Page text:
May 01, 2002
I think the key issue being left out of the armed pilots debate has to be the air to air missiles. If another high-jacking occurs, there WILL be a pair of F-15s, F-16s, or F-18s armed with heat seeking missiles pointed at your plane a thumb twitch away. Don't you want to have one more line of defense short of a missile in the GE engine?
My cousin who now flies for Fedex used to talk about the compact 45's they issued all Air Force pilots that flew high-jackable aircraft, though the general public is/wasn't supposed to know. Something like 90% of the commercial pilots are all ex military and all of them are pistol trained and specifically hijacking pistol trained. I'd argue that they may be better than Marshals when it gets down to the final seconds between a highjack and an American fighter jet downing an airliner.Posted by hoffmang at 10:42 PM
Historical Background in Israel and Palestine
Brett Thomas over at McFreedom has an excellent analysis of the real issues (outside of the religious and anti-Semitic ones) of the Israeli/Palestinian conflict. This question was formulated over beers and burritos as Brett and I had a meal after coming back from some trap shooting.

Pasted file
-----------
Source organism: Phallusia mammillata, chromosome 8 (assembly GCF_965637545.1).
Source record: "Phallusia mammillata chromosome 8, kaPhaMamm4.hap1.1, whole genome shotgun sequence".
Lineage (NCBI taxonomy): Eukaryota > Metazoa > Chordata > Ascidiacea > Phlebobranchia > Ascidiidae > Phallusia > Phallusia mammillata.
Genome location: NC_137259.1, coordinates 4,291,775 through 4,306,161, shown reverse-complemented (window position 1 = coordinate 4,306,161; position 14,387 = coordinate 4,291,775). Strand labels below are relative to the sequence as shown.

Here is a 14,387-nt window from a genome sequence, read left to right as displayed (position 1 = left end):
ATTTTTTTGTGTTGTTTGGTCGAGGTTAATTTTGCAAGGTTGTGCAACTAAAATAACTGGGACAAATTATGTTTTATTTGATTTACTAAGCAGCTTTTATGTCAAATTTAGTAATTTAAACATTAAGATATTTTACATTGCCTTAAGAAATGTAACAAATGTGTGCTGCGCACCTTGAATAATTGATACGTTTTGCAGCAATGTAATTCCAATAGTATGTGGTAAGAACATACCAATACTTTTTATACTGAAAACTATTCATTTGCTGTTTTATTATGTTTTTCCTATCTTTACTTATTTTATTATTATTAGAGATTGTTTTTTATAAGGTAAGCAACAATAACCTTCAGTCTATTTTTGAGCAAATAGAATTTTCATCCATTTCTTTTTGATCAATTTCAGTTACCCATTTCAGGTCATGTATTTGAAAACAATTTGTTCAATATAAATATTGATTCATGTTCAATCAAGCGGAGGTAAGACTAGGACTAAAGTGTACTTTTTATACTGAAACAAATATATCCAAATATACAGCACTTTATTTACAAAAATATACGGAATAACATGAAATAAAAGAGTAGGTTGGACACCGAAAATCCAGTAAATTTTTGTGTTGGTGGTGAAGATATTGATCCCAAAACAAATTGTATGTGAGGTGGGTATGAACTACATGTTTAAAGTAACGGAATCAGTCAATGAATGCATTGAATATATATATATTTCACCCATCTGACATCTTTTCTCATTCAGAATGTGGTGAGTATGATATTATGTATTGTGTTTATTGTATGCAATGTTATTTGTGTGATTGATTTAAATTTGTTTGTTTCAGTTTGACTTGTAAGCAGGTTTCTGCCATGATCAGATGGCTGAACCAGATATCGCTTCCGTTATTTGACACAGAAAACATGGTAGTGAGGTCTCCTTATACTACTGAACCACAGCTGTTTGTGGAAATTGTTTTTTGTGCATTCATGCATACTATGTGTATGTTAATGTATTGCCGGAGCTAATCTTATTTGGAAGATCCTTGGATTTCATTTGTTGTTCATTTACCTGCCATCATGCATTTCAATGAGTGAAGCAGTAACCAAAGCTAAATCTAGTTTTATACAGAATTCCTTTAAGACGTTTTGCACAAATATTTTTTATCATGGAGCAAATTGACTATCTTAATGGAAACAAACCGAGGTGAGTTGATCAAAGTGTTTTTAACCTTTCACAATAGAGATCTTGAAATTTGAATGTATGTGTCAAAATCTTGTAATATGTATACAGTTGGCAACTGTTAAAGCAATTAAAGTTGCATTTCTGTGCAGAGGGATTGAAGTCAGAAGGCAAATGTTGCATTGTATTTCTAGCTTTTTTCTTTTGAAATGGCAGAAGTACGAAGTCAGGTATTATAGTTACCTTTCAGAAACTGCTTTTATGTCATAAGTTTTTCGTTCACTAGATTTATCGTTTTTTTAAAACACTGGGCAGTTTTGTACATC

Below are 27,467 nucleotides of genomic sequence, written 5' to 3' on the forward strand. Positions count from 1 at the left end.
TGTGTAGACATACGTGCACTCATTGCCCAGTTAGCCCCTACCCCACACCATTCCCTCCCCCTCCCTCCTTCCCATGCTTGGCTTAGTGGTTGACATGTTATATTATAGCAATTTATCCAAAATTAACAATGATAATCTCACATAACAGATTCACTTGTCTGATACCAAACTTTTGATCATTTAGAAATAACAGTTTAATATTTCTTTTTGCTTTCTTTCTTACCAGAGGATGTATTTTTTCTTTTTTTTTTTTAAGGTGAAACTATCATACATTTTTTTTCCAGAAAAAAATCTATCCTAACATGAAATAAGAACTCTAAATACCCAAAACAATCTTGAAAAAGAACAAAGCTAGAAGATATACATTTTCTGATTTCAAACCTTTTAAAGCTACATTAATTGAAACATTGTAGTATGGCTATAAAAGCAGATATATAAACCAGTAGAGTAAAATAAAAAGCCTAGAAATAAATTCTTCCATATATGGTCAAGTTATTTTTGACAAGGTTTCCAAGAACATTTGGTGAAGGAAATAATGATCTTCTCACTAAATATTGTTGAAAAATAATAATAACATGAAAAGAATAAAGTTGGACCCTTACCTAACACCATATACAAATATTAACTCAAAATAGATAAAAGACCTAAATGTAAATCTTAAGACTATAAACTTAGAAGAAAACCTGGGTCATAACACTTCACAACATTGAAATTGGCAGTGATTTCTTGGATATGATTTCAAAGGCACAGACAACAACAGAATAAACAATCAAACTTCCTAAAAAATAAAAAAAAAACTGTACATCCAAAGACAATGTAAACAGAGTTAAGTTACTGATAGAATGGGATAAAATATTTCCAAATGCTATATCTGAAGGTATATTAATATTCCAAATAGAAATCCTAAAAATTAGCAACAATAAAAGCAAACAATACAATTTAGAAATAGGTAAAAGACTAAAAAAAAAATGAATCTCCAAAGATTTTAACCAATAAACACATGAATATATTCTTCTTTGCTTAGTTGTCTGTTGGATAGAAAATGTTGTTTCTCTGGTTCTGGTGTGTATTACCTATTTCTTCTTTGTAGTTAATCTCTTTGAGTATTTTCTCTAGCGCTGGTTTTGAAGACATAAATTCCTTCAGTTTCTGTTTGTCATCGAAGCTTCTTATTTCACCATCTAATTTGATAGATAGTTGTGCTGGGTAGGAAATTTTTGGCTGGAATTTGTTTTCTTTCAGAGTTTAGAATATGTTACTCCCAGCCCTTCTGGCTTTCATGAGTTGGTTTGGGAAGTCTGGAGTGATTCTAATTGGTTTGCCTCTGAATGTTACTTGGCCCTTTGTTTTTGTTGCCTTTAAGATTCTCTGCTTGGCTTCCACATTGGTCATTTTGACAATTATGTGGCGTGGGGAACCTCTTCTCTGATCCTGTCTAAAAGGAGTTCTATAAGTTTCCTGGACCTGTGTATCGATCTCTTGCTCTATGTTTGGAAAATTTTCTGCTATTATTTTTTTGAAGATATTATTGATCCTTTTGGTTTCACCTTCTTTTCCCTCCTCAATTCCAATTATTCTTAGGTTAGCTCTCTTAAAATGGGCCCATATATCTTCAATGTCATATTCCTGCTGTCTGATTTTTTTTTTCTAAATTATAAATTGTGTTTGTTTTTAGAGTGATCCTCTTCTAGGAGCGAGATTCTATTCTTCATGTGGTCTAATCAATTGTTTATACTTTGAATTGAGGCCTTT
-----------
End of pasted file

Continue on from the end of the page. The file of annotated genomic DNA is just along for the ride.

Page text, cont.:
I had stated - by pulling it out of my *ahem* - that I thought the situation was that Israeli settlement was on a practical level an exceedingly dumb long term strategy in the Gaza Strip particularly. However, I doubted that Israel was doing anything dramatically different than what the US did to Indian land in the 19th century. The property rights seem to both of us to matter and Brett found some answers that tend to support that what the settlers are doing is not exactly morally wrong. A fundamental difference is that unlike the US in the Indian Wars, this land was taken in a defensive war and still didn't belong to any individual.
From a realpolitik point of view Israeli settlement is a really dumb idea though. Every time I think about it I remember the 60 minutes piece on the beginning of this Intifada and the killing of the first Palestinian boy to get major coverage this time around. Something like 7 stucco monsters were guarded by a detachment of IDF that had to fly in the bread on Black Hawk helicopters and the Israelis living there saw nothing wrong. Even though it was only a year or so ago it has been a long time...
I also tend to agree with Brett about the rights of return as well.Posted by hoffmang at 12:06 AM